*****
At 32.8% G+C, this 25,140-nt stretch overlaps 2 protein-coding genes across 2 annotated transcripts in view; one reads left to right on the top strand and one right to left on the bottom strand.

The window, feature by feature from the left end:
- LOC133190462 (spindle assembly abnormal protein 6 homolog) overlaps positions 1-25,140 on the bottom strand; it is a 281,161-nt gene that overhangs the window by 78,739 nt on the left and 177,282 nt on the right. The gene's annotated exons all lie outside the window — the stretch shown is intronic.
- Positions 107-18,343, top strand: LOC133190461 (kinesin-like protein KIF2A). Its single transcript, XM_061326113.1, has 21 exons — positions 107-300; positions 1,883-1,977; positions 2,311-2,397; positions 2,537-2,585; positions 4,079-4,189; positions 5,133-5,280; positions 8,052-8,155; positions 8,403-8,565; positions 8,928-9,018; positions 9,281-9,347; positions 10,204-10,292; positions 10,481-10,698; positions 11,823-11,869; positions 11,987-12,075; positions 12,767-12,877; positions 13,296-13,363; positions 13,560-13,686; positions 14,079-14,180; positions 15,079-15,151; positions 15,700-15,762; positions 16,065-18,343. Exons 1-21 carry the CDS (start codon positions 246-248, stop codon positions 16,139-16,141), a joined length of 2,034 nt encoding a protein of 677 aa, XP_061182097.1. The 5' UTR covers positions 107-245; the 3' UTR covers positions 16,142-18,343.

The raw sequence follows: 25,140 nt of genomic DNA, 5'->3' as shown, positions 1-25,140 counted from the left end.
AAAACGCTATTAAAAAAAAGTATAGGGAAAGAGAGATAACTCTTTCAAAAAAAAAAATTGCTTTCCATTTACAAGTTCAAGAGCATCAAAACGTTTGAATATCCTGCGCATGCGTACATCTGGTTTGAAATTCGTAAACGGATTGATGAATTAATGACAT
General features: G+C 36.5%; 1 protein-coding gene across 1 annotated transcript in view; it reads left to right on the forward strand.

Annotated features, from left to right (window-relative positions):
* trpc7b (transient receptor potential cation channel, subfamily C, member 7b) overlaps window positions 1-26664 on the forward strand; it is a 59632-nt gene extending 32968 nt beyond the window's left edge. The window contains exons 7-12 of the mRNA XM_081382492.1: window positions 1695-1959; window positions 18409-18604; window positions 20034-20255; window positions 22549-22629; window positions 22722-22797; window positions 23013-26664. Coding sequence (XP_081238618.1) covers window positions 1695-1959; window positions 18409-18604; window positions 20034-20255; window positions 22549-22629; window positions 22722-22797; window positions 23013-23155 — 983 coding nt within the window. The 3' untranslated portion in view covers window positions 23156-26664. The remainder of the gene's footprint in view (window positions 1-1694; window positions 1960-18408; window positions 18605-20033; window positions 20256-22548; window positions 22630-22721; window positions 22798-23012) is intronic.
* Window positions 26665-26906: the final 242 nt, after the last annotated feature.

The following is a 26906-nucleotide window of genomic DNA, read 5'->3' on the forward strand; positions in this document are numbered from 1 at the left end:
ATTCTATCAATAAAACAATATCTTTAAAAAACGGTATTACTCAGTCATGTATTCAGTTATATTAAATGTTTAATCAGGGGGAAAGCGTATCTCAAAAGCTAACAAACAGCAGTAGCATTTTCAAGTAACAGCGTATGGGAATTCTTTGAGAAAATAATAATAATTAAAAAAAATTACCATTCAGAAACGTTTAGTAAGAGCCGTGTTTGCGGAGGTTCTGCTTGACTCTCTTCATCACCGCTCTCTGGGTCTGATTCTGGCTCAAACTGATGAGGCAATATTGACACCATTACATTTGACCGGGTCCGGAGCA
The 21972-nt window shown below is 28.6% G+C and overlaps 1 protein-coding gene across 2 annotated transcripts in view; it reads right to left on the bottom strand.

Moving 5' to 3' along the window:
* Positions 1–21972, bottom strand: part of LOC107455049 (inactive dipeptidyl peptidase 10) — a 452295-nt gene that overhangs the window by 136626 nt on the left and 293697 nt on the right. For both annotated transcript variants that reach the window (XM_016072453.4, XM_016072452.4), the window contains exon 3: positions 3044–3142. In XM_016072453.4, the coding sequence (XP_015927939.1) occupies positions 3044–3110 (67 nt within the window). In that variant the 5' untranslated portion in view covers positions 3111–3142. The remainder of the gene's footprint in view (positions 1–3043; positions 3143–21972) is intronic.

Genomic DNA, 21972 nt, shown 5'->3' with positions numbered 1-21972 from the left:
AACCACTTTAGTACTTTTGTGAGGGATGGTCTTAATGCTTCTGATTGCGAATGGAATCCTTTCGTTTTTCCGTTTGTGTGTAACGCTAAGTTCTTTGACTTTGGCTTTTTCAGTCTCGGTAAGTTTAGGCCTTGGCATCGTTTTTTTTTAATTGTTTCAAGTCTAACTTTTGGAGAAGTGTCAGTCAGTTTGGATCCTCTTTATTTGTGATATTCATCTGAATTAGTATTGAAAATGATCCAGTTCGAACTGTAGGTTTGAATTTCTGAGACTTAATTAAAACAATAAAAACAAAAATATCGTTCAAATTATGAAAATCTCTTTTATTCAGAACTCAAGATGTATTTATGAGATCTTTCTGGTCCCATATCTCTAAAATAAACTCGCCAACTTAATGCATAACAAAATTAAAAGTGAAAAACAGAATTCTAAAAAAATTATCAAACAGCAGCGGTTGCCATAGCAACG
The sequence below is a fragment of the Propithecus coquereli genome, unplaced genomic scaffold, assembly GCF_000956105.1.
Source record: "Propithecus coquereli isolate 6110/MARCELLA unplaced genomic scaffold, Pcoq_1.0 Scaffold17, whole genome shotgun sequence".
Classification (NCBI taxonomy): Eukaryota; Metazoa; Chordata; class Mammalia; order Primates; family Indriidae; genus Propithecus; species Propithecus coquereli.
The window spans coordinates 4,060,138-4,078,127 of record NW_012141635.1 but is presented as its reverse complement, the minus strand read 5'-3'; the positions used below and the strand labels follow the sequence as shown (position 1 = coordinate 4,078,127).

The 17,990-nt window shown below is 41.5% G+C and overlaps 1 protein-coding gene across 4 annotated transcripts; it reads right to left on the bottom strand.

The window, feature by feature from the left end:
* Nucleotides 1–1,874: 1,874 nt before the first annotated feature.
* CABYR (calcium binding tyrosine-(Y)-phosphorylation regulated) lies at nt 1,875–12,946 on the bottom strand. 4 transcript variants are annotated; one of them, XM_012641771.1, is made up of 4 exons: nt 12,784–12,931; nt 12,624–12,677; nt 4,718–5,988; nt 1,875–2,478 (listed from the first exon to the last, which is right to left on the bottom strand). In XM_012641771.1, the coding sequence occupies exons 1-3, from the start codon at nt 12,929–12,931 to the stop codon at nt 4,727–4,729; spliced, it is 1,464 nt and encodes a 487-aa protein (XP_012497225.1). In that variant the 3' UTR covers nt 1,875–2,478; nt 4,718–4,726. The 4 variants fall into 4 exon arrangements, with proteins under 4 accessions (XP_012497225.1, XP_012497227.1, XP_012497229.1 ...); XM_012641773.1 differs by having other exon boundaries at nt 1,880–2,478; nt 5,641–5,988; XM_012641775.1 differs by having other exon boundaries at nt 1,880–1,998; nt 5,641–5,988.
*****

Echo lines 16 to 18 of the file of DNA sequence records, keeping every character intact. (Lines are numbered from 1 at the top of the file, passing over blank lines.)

Genomic DNA, 21972 nt, shown 5'->3' with positions numbered 1-21972 from the left:
AACCACTTTAGTACTTTTGTGAGGGATGGTCTTAATGCTTCTGATTGCGAATGGAATCCTTTCGTTTTTCCGTTTGTGTGTAACGCTAAGTTCTTTGACTTTGGCTTTTTCAGTCTCGGTAAGTTTAGGCCTTGGCATCGTTTTTTTTTAATTGTTTCAAGTCTAACTTTTGGAGAAGTGTCAGTCAGTTTGGATCCTCTTTATTTGTGATATTCATCTGAATTAGTATTGAAAATGATCCAGTTCGAACTGTAGGTTTGAATTTCTGAGACTTAATTAAAACAATAAAAACAAAAATATCGTTCAAATTATGAAAATCTCTTTTATTCAGAACTCAAGATGTATTTATGAGATCTTTCTGGTCCCATATCTCTAAAATAAACTCGCCAACTTAATGCATAACAAAATTAAAAGTGAAAAACAGAATTCTAAAAAAATTATCAAACAGCAGCGGTTGCCATAGCAACG
The sequence below is a fragment of the Propithecus coquereli genome, unplaced genomic scaffold, assembly GCF_000956105.1.